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random:a_curious_curve [2013/12/16 04:53] (current)
grant created
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 +======A Curious Curve======
 +Last week I created a function to evaluate the range of values around the average for a set of data at percentiles one through a hundred.
 +
 +<code python>
 +def fracrange(values):
 +    """
 +    Useful for calculating the answer to the question:
 +    What's the range around the average if I look
 +    at only XX% of the data?
 +
 +    Results is a list of tuples:
 +    0. Percent of data considered.
 +    1. Average value.
 +    2. Average of min/max in range of data considered.
 +    3. Min in range of data considered.
 +    4. Max in range of data considered.
 +    5. Distance from min to average.
 +    6. Distance from max to average.
 +
 +    Description of algorithm:
 +    1. Calculate average.
 +    2. Calculate distance from average.
 +    3. Sort by distance from average.
 +    4. Start with:
 +       100% of the time and range, max/min of values
 +    5. Throw out 1% most distant data points.
 +        99% of the time and range, max/min of values
 +    6. Repeat 5 until 1% of the time.
 +    """
 +
 +    total = float(sum(values))
 +    average = total / len(values)
 +
 +    distances = [(abs(average - value), value) for value in values]
 +    distances.sort(key=lambda tup: tup[0])
 +
 +    fraction = 0.01 * len(values)
 +
 +    results = []
 +
 +    for percent in reversed(xrange(1, 101)):
 +        while len(distances) > (fraction * percent):
 +            distances.pop()
 +        if len(distances) == 0:
 +            continue
 +        max_val = max(tup[1] for tup in distances)
 +        min_val = min(tup[1] for tup in distances)
 +        max_dist = abs(average - max_val)
 +        min_dist = abs(average - min_val)
 +        results.append((percent, average, (max_val + min_val) / 2.0,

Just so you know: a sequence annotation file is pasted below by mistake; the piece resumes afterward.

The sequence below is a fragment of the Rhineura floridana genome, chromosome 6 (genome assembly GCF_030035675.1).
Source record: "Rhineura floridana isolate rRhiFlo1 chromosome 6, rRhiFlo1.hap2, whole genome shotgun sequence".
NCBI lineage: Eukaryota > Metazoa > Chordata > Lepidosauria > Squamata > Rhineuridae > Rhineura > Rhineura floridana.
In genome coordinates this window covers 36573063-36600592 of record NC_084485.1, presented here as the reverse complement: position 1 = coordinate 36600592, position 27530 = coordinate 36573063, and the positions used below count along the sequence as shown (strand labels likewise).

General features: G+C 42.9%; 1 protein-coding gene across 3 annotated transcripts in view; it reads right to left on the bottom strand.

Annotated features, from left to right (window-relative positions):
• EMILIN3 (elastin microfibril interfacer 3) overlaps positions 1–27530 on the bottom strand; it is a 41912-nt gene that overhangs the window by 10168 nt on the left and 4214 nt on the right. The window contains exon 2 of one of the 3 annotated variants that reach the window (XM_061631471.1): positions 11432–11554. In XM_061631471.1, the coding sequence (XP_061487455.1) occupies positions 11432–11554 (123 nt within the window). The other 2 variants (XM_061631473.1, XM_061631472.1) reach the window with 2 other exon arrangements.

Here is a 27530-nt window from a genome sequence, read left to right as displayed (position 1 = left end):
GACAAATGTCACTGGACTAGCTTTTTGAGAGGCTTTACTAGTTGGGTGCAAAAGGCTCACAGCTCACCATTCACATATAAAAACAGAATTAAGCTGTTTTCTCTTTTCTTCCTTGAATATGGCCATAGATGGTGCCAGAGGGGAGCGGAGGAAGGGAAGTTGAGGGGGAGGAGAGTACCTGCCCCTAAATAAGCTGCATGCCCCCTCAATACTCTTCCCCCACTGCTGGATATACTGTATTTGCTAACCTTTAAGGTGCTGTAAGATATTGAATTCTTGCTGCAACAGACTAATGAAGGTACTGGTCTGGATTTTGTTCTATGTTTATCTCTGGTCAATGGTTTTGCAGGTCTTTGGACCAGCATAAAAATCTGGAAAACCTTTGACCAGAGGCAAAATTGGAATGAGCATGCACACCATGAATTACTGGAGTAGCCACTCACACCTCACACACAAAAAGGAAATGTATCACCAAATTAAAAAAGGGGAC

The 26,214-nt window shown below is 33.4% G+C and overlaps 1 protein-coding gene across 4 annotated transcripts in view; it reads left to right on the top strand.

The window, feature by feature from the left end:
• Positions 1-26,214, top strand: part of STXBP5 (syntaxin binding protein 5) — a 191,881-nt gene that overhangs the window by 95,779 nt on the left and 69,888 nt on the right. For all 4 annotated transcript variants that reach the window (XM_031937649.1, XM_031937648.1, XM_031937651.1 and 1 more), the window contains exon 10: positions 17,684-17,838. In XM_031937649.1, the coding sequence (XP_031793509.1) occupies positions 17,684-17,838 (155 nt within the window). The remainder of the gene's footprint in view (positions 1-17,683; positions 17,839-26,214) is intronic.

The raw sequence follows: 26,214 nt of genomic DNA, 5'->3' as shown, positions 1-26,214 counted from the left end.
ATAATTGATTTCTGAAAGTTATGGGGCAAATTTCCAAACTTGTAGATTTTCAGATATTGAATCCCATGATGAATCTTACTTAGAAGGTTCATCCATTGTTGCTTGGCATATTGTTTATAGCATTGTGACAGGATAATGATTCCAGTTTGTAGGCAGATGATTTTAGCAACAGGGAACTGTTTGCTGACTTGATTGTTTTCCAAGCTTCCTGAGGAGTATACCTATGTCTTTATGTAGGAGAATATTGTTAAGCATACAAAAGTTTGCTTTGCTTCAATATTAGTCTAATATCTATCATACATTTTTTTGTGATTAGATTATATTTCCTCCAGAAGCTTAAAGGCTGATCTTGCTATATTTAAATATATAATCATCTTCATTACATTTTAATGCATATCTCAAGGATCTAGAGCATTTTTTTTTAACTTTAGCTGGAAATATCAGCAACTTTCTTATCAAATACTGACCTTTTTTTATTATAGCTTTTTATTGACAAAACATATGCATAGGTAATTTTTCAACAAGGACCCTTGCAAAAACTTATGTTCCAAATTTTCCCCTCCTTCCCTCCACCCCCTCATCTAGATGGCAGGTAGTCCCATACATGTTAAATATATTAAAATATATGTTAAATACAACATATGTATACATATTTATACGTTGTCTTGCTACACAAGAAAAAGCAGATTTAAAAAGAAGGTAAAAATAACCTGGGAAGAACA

+                        min_val, max_val, min_dist, max_dist))
 +
 +    return results
 +</code>
 +
 +Once I had that function working, I spun up IPython and tested it on some simple data. Below, values, are simply val * rand() where val iterates from 1 to 1,000 and rand() produces a number between 0 and 1.
 +
 +<code>
 +values = [val * random.random() for val in xrange(1, 1001)]
 +xvals = list(xrange(1, 1001))
 +plot(xvals, values)
 +results = fracrange(values)
 +errorbar([tup[0] for tup in results], [tup[1] for tup in results], yerr=[[tup[5] for tup in results], [tup[6] for tup in results]])
 +</code>
 +
 +Here's the plot for values:
 +
 +{{val_times_rand_1_1000.png}}
 +
 +And here's the plot for showing the ranges produced by fracrange:
 +
 +{{errorbar_percentile_vs_range.png}}
 +
 +I thought this graph was quite curious when I first saw it. The average is the straight line you see around 250. The x-axis is the percentile of data considered. So you'd read the midpoint of the x-axis as 50% of values were between ~75 and ~415. Values are excluded from greatest-from-the-average to least in descending order.
 +
 +Curiously, there's an inflection point in the curve at about the ~85th percentile. Given the uniform distribution of random values, I think the average makes sense as approximately 1/4th the range. And the inflection point seems to occur where the values excluded are more than double the average. It makes sense that a greater number of values will be near zero rather than more than twice the average but why ~15%? That number eludes me.
 +
 +I did some further analysis to see if, on average, the inflection point was at the 85th percentile. Here's a histogram of the results with 100,000 values repeated 2,000 times:
 +
 +{{inflection_point_histogram.png}}
 +
 +Looks like a normal curve to me. But it's not centered on 85. My closest guess is somewhere around the 84.65 percentile.
 +
 +So given the way values was computed above, this data says a little less than 15% of values will be more than double one-half the range.
random/a_curious_curve.txt · Last modified: 2013/12/16 04:53 by grant